We picked Grady up the next day and had to wait 4 more days over the Easter holiday for his results. They treated the inflammation in his eyes and he seemed normal and energetic as ever winning over the hearts of everyone in the hospital in his usual fashion. We gave him 4 kinds of eyes drops every few hours (which he did not like to keep the pressure steady and the inflammation down.
During the discussion with the doctors the following week, we were introduced to the term Hystiocytosis Sarcoma. We came to know over the next week and a half that it is common in Rottie’s and means a death sentence. It was aggressive they said and he had it in his liver, spleen, lower left lung and probably his brain which was pushing the tumor into both of his eyes. It was in his eyes where it manifested itself to us and I was so focused on treating that so he could see, that we opted for a the Lomustine chemo drug which they told us had a 50% chance of reducing the tumors. We had to wait 5 days before we could also give him Prednisone because he still had Rymidal in his system that they had given to treat his discomfort from the tests and eyes. I hopefully thought if we could get him another enjoyable summer it would be great. Reality hadn’t set with me yet. When they said the drug had a 50% chance of staving off the end for 4-6 months I only focused on the positive because I wanted my Grady to be ok. My husband silently thought to himself about what happens the other 50% of the time.
For two more days Grady was his usual self and enjoyed life to the fullest playing with his siblings and us, taking walks and smiling at us the whole time. Two days after the chemo he laid down and could barely move. He couldn’t go upstairs to get to his bed so I slept with him downstairs as did our two other dogs. He barely lifted his head to drink water. He hadn’t eaten in two day. I saw pain in his eyes again on Monday morning, April 8th.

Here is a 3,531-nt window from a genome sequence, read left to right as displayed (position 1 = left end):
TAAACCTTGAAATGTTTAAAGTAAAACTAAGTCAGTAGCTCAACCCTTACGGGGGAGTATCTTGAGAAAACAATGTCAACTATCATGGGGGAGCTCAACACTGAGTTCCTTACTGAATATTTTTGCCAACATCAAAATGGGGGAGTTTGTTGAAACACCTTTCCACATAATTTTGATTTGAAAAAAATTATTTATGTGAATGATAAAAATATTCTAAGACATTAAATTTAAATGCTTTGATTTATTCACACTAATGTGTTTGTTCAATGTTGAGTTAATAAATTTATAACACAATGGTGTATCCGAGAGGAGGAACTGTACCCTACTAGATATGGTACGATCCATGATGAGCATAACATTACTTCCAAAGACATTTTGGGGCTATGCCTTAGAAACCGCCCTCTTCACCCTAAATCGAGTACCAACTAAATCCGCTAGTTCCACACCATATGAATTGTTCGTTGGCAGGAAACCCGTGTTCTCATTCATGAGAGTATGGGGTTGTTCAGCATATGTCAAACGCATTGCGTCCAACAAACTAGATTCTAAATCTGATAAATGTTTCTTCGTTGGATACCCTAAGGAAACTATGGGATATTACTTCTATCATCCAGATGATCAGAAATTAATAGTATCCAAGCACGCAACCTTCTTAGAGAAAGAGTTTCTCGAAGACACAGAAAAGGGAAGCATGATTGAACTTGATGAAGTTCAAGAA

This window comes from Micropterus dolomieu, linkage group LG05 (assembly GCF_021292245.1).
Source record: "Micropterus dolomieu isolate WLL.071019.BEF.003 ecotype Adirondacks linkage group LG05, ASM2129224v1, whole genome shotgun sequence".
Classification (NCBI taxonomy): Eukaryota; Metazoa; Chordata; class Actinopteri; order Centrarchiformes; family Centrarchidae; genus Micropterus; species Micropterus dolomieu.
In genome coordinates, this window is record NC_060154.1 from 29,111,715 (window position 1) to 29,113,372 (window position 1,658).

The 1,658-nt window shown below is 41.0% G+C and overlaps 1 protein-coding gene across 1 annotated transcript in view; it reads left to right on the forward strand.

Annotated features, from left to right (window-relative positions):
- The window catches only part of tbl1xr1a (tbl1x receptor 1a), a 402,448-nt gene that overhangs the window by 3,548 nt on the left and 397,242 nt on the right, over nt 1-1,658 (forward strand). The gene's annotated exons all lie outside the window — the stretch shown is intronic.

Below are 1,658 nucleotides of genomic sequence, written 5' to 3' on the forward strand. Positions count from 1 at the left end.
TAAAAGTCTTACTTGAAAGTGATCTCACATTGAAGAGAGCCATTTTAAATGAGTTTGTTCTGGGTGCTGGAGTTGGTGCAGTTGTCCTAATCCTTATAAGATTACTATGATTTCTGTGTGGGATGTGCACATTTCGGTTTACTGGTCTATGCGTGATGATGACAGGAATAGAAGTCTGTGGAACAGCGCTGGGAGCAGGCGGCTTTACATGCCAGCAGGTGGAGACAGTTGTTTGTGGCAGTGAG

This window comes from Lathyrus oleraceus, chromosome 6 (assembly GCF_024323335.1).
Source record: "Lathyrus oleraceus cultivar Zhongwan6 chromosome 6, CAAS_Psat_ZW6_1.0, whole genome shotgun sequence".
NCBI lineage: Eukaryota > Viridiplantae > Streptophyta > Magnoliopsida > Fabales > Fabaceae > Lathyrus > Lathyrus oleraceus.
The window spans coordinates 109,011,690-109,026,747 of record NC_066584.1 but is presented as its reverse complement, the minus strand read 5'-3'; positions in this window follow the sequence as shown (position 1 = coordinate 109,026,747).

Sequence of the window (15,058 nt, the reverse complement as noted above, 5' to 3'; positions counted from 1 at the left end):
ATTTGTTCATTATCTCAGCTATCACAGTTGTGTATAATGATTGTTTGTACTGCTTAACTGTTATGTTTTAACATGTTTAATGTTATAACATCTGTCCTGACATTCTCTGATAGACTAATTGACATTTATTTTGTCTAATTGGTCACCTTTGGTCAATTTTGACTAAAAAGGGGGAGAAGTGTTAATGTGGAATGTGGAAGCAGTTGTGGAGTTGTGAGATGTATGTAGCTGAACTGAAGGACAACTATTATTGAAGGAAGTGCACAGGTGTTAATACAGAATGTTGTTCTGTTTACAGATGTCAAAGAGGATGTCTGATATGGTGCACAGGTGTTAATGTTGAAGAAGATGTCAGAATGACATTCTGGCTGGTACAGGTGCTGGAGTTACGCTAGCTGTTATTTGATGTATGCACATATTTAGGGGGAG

We called the vet oncologist and she said there was a blood test that could tell us if the disease was progressing or if this was a reaction to the chemo. The disease was progressing and our hearts fell. I asked the doctor to be frank with me and let me know if we continued with treatment if Grady had months or weeks left. She was honest and said that weeks was the probability. We spent a few more hours in the waiting room among so many other folks you were there for similar reasons when we struggled with our decision that April 8th would be Grady’s last day with us. We had always made our decisions about our pets for them and not us. Making Grady suffer through pain over weeks and still have him go blind was not what we wanted for him.
He laid on the floor and I sat with his head in my lap as they gave him the sedative. I kept hugging him and telling him what a good boy he was and assured him that I loved him so much. He threw his head back to look at me one last time with those beautiful eyes that were now swollen and clouded over with glaucoma just as he fell unconscious. He was gone in a few short minutes. My husband said he went out the like the gentleman he always was and we both knew in our hearts this how he wanted to go.
Ours and Grady’s ordeal lasted 13 days. I guess we can be thankful that it didn’t drag on too long but even those few days seemed like eternity. It’s a week later as I write this and pain is till fresh. I cry everyday and will keep his memory alive as the great and wonderful dog he was.
We try to focus on the 7 years of happiness we hope we gave him and know in turn he gave us much more as evidenced by the empty holes in our hearts. This experience will not stop us from knowing that we did our best with the canine life God entrusted us with and we know that we will have room for more Rotties and hope to share more precious memories.
We will always love you Grady.